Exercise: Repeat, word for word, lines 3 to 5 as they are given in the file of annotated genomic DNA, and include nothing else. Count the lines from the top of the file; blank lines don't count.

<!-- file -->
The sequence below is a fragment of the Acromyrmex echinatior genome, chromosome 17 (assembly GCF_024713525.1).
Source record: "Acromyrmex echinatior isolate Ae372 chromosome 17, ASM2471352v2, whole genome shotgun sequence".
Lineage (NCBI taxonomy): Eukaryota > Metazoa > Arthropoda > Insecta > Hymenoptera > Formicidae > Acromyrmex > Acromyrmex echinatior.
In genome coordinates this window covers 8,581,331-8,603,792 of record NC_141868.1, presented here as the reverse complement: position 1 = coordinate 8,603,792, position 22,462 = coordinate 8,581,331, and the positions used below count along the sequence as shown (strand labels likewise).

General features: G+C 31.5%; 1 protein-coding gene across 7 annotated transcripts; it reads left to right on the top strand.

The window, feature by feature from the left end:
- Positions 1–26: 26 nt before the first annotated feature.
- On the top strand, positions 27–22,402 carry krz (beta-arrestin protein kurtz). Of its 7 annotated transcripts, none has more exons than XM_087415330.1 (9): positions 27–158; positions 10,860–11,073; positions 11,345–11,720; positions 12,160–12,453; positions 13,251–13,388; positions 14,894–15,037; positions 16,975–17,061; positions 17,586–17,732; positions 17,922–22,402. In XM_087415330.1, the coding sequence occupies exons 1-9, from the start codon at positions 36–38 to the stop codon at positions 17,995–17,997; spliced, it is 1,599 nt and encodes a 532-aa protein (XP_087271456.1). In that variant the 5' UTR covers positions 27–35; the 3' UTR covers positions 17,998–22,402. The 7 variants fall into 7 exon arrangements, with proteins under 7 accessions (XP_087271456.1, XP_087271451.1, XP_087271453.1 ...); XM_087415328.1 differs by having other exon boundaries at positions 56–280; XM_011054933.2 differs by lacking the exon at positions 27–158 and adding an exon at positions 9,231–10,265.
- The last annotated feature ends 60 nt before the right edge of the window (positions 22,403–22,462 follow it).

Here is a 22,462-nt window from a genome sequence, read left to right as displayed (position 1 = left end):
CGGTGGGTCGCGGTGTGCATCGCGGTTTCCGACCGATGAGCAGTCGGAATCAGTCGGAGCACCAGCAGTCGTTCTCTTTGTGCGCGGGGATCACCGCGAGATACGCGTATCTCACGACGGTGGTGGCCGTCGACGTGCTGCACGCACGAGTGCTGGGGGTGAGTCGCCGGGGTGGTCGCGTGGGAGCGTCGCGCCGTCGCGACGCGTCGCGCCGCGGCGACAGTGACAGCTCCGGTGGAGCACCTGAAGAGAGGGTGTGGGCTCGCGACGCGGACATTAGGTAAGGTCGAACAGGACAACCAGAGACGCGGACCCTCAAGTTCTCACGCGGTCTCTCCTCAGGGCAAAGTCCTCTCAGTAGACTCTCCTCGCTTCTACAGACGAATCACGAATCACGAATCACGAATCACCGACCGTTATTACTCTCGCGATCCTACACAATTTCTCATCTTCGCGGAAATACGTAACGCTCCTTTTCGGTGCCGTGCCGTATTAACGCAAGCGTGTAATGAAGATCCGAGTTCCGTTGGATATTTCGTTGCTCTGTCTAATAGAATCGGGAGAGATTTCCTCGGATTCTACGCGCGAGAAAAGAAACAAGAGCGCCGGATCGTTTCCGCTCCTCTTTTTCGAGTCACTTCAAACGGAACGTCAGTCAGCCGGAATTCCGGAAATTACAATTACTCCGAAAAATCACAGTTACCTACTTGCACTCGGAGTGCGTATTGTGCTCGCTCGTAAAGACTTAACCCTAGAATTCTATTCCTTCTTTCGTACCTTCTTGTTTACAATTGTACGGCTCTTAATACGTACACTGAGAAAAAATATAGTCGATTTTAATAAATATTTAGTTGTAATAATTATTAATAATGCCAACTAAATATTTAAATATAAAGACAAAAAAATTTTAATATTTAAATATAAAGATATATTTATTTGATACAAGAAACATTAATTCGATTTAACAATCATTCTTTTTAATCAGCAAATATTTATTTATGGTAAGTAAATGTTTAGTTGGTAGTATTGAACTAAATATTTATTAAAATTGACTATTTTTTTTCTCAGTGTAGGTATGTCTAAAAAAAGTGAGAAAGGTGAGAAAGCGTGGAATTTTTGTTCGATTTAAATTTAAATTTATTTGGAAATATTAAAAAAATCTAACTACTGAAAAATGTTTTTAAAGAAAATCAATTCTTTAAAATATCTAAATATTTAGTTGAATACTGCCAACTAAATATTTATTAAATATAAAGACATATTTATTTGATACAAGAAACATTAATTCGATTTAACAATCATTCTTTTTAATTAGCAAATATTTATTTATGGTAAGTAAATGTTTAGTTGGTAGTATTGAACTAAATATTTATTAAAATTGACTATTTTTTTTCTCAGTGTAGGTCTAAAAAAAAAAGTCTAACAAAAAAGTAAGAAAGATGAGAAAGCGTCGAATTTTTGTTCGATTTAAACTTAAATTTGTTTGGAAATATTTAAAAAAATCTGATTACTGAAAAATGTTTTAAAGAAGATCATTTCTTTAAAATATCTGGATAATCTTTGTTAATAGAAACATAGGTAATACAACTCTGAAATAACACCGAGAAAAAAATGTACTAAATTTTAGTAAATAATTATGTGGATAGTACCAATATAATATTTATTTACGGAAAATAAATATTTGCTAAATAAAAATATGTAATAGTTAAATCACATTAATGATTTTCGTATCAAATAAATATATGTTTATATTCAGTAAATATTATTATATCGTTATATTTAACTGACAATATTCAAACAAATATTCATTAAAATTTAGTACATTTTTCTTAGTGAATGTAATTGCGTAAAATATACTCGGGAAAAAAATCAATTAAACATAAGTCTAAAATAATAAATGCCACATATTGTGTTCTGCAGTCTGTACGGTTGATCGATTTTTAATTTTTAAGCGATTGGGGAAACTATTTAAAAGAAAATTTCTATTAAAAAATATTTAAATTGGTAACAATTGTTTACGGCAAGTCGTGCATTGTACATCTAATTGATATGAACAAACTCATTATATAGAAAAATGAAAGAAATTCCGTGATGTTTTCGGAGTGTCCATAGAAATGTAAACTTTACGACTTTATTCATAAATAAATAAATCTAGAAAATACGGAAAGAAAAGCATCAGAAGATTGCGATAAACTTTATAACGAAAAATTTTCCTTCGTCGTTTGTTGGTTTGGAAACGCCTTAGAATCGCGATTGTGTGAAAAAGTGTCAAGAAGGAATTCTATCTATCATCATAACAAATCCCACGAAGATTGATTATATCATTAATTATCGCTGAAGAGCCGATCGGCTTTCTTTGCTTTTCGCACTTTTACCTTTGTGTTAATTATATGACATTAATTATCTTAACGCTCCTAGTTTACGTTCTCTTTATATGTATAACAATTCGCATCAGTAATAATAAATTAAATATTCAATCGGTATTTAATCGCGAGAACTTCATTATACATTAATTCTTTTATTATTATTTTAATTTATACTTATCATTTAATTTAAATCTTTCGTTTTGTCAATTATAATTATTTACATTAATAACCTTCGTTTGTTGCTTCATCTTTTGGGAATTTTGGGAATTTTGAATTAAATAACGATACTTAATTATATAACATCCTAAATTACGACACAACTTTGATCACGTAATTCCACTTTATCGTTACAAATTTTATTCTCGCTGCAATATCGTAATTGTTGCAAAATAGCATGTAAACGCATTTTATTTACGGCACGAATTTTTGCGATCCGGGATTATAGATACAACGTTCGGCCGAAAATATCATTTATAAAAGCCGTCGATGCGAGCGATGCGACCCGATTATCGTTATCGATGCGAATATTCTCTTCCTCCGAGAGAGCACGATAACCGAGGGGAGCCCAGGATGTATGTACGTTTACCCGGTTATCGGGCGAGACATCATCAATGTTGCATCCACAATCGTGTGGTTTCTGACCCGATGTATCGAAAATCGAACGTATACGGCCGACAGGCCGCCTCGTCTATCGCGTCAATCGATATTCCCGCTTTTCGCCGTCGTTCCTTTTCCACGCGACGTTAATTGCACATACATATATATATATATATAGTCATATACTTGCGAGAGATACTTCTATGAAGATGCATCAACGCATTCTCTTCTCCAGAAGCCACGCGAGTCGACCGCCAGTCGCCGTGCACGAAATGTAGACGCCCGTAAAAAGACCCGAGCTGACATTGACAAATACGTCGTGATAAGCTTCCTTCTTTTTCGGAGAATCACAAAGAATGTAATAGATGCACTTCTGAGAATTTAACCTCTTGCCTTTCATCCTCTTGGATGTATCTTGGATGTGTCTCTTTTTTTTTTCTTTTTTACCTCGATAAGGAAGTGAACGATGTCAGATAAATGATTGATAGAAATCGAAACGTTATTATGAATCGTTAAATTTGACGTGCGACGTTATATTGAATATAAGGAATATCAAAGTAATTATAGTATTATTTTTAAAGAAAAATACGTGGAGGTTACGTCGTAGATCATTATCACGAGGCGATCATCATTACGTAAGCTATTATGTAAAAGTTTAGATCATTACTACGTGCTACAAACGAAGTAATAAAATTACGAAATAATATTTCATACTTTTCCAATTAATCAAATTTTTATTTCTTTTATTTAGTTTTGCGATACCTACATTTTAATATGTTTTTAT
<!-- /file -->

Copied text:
Lineage (NCBI taxonomy): Eukaryota > Metazoa > Arthropoda > Insecta > Hymenoptera > Formicidae > Acromyrmex > Acromyrmex echinatior.
In genome coordinates this window covers 8,581,331-8,603,792 of record NC_141868.1, presented here as the reverse complement: position 1 = coordinate 8,603,792, position 22,462 = coordinate 8,581,331, and the positions used below count along the sequence as shown (strand labels likewise).

General features: G+C 31.5%; 1 protein-coding gene across 7 annotated transcripts; it reads left to right on the top strand.